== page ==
Near the end of 2021, I started seeing several people posting lists of books read during the year, with recommendations from those lists.
I was blessed to have a great year reading myself and finished more than I have since I was a single man with spare time on my hands (back then I thought I was busy).
I am thankful for encouragement I receive from all the great writers through the years, who inspire and challenge me in every facet of my life.
Among the excellent books I read was a repeat – Animal Farm, by George Orwell.
A few years ago, I started a semi-regular space of time where my boys and me gather round the dining room table for what I call “book hour.” We all read or write or draw, but only must be still, and engaged wholeheartedly in whatever task we choose.
Only Seth is allowed to sometimes wander.
Two summers ago, in conjunction with “book hour,” we started reading Watership Down.
Sadly, when school began, we got busy and did not finish. We all enjoyed the sometimes-dark title, and I hope to tackle it again with the boys in the future.
So, I partly chose Animal Farm for its brevity, hoping this time to complete the work begun, and I can happily say that just before the New Year, we finished - hoorah!
<Spoiler Alert> (About Animal Farm, which of course many of you have read, but if not, now you know)
The other reason that I wanted to read this story with my boys is because I wanted them to be reminded more succinctly how deceptive politicians, “patriots”, “revolutionaries” and “comrades” can sometimes be.
I want them to always think critically about how what they see with their own eyes is being portrayed, and to assess whether a source is reliable, or not.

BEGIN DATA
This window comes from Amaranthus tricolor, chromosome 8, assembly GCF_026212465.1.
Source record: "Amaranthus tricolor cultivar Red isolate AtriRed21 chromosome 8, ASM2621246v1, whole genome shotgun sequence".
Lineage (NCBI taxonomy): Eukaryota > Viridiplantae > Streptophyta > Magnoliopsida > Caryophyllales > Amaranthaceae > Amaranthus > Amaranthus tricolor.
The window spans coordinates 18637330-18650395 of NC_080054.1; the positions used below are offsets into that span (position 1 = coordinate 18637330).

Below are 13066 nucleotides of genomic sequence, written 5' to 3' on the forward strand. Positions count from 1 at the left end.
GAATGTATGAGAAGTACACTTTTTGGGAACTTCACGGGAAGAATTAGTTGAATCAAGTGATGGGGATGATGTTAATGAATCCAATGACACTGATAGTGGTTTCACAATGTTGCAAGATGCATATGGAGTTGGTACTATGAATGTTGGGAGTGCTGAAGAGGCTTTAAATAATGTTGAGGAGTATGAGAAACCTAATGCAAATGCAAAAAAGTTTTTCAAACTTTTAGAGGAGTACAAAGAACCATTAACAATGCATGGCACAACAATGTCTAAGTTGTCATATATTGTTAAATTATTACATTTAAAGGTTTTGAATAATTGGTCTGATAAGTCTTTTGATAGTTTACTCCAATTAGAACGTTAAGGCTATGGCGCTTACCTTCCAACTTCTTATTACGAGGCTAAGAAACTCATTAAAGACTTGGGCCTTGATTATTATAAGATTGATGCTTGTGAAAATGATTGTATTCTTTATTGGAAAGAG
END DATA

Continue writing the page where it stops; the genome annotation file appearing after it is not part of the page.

As we read together, the frequent visitations of Squealer (press secretary for Napoleon, a pig who is the arch-villain of the tale) to the faithful citizen-worker animals of the farm made an impression on me and my boys.
Throughout the tale Squealer revisits events and rules that all the animals (at least early on) lived through together. Each time he addresses these issues, he changes the version of the story a little more, emphasizing the heroism of Napoleon, explaining away his deficits, and increasingly debasing any who opposed his rule.
The animals sense they remember a truer version, but, because of their devotion to the cause and their leader, and because of fear (also stoked by Squealer) of their enemies, they allow themselves to believe the progressively overt lies.
Only on the last page, when it is far too late, do they see how terribly they’ve been deceived.
(As an aside, I’ve already found myself racing to finish even more books this year, and somewhat rushed the first finished book – Alas, Babylon, by Pat Frank - which I thoroughly enjoyed. It is also a book about how a society destroyed itself, nearly. I may have robbed myself of some joy in my hurry. I guess having a long list of completions gives me, and perhaps some of the rest of us, a feeling of control and accomplishment we might need in these crazy times.)
So, anyhow, one of the books I’d hoped to add to my 2021 list was a peculiarly delightful and unique book called Spoon River Anthology, by Edgar Lee Masters. It can’t be read hurriedly, and so it remains in-progress for my 2022 list now 😊